Not long after Lucasarts stopped releasing adventure games in the 90s, people proclaimed the genre to be dead. However, recent years have shown that the genre, especially in episodic form, can still be extremely successful and have even made the jump to consoles. It’s still very much a PC staple, with many new games and franchises popping up over the past 10 years. Jack Keane was one of those games when it came out in 2008, and it was a pleasant surprise with its humorous writing, attractive visuals and accessible gameplay that was instantly familiar to fans of the genre. Now, Jack Keane 2: The Fire Within has been released – how does it stack up again the original game and the many other recent adventure titles?
Over 5 years have passed since the original Jack Keane, so it’s only logical to wonder what strides have been made when firing up its sequel. It won’t take long after that to realize that everything feels very familiar – almost too familiar at times. Jack Keane’s fresh visual style seems to have has lost some of its shine, perhaps also because the locations you visit this time around aren’t as vibrant and colorful. A familiar experience can however still be a good one, so long as the overall feel for the game is consistent with the original – a competent and entertaining adventure romp. And in that sense, Jack Keane 2 succeeds – it feels like more of the same and I had fun playing through his second adventure even though it felt quite a bit shorter than the first one did. The plot revolves around the search for a long-lost treasure in exotic locales, love interests and villains – the stuff that many good adventure stories revolve around.
I couldn’t help but feel like Deck 13 missed some opportunities while developing the game though, as despite the 5 years between the two games it feels like corners have been cut. On the technical side Jack Keane 2 doesn’t raise the bar on the previous game, and as the years have gone on it’s more evident where some of the flaws lie. The shading effects aren’t always correct, and the lip-syncing can be pretty awful. This might have something to do with the original game being done in German, but when you see so many other games get this right it’s a flaw that’s hard to forgive. The writing also feels lazy at times, with story elements that aren’t as fleshed out as you’d like and clues and puzzles that are too simplistic to generate any kind of satisfaction upon progressing past them beyond furthering the storyline. Awkward camera angles sometimes frustrate as well, and it’s unfortunate that a lot of these issues could have been remedied because beneath all this Jack Keane 2 does manage to entertain you.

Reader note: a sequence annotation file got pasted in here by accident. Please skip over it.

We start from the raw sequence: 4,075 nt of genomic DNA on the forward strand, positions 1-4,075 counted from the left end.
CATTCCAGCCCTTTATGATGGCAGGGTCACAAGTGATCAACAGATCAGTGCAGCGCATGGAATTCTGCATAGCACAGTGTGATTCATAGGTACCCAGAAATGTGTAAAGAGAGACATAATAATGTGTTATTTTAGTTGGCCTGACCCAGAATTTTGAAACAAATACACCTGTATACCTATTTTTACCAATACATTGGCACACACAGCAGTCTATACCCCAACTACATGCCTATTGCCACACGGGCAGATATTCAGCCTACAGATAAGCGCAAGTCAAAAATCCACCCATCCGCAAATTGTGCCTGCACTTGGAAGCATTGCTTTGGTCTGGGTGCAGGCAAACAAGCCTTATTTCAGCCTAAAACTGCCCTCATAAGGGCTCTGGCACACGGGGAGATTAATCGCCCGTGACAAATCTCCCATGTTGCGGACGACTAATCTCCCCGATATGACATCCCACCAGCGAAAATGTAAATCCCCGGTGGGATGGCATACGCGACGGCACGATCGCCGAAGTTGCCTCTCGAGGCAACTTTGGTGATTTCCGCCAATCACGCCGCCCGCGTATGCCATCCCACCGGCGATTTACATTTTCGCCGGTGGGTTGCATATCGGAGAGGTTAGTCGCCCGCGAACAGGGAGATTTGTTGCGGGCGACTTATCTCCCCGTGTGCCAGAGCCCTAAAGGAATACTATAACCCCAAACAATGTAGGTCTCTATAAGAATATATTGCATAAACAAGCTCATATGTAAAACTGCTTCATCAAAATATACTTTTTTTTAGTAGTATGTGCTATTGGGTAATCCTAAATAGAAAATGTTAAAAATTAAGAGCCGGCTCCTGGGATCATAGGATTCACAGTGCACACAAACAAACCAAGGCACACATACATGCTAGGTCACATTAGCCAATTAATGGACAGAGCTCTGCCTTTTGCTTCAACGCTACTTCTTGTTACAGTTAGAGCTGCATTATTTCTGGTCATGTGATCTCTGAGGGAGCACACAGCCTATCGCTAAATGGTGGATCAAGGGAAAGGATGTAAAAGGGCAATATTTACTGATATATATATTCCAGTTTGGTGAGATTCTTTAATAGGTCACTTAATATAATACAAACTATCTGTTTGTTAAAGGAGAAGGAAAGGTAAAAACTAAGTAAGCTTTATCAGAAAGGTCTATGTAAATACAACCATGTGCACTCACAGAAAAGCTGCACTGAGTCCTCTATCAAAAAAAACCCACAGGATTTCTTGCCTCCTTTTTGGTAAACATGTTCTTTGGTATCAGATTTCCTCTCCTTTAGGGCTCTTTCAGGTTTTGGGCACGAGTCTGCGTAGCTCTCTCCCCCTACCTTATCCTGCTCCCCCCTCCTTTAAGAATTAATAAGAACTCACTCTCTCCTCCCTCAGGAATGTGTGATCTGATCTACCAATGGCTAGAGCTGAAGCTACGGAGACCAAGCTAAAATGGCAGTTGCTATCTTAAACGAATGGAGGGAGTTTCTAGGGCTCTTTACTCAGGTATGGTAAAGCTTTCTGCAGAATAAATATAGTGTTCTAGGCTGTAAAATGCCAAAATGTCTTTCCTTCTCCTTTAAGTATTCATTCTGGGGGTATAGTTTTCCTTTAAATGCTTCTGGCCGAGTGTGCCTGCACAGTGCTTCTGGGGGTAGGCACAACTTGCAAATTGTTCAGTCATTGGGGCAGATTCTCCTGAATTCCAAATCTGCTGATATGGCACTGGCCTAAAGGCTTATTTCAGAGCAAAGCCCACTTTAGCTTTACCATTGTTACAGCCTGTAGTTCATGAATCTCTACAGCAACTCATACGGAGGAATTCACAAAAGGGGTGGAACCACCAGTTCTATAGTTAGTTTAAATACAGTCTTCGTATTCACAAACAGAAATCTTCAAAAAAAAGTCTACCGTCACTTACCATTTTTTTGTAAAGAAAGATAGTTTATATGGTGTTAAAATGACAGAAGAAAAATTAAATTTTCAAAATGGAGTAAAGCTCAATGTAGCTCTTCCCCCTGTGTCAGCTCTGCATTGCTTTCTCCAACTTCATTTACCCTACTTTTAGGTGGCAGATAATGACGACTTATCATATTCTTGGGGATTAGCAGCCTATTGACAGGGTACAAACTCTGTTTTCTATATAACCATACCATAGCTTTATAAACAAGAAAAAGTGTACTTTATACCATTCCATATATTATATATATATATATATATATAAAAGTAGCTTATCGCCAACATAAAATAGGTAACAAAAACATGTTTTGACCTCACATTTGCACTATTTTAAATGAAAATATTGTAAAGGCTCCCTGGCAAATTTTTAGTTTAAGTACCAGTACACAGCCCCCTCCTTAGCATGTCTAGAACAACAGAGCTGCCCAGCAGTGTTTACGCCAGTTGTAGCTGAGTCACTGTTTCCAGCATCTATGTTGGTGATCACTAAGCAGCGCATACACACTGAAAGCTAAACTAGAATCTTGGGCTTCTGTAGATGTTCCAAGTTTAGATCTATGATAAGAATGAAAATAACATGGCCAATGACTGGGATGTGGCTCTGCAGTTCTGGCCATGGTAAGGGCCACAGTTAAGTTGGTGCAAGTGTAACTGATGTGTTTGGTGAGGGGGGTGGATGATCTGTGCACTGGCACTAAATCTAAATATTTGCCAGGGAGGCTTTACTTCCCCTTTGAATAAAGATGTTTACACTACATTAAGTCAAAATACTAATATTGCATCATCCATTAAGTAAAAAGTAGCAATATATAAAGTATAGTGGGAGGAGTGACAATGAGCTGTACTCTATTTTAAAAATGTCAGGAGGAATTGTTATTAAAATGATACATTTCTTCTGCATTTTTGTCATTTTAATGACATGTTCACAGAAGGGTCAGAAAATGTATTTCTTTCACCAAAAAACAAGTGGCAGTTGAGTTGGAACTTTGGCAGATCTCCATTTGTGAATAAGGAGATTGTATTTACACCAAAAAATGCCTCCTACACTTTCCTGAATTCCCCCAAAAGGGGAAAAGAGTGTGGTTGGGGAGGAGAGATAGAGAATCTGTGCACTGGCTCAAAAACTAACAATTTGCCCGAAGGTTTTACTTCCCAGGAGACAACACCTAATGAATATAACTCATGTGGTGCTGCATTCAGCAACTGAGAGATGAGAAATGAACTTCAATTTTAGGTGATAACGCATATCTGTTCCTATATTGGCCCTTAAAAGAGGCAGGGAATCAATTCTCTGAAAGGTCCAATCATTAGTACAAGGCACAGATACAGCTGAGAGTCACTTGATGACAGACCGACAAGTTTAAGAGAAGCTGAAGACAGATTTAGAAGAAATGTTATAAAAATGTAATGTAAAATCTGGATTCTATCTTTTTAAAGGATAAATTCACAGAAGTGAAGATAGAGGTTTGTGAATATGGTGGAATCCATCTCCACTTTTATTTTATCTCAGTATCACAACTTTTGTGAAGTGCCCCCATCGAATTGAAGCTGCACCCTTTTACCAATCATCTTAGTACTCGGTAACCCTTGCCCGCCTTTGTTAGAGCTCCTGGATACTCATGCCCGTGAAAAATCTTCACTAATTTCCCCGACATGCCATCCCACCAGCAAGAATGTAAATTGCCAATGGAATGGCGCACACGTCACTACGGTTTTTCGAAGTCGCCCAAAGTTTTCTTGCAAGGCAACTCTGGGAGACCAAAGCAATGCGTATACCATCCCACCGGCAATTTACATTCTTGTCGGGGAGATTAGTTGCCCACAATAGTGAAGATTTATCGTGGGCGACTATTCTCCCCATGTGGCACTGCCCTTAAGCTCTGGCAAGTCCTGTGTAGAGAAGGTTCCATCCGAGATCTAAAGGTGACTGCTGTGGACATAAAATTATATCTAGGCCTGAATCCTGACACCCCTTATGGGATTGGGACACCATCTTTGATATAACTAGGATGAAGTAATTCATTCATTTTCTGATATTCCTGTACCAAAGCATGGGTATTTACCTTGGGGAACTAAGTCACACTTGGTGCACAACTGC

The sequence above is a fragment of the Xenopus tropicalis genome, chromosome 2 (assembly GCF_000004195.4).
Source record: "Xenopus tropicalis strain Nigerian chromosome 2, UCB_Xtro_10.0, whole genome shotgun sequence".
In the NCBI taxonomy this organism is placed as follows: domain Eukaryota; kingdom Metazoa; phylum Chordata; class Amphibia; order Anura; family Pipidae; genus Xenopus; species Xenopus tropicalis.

If you enjoyed the original game, or are interested in an accessible adventure game that plays out with quite a bit of cinematic flair through the use of action-packed sequences, then look into Jack Keane 2. Developer Deck 13 might not have unleashed their full potential here, but it’s a competent adventure game nonetheless.
CPU: Intel 3770K
Video: Asus GTX 660 Ti
Installed on: Kingston HyperX SSD drive
RAM: 8 GB DDR 3, Kingston HyperX Beast series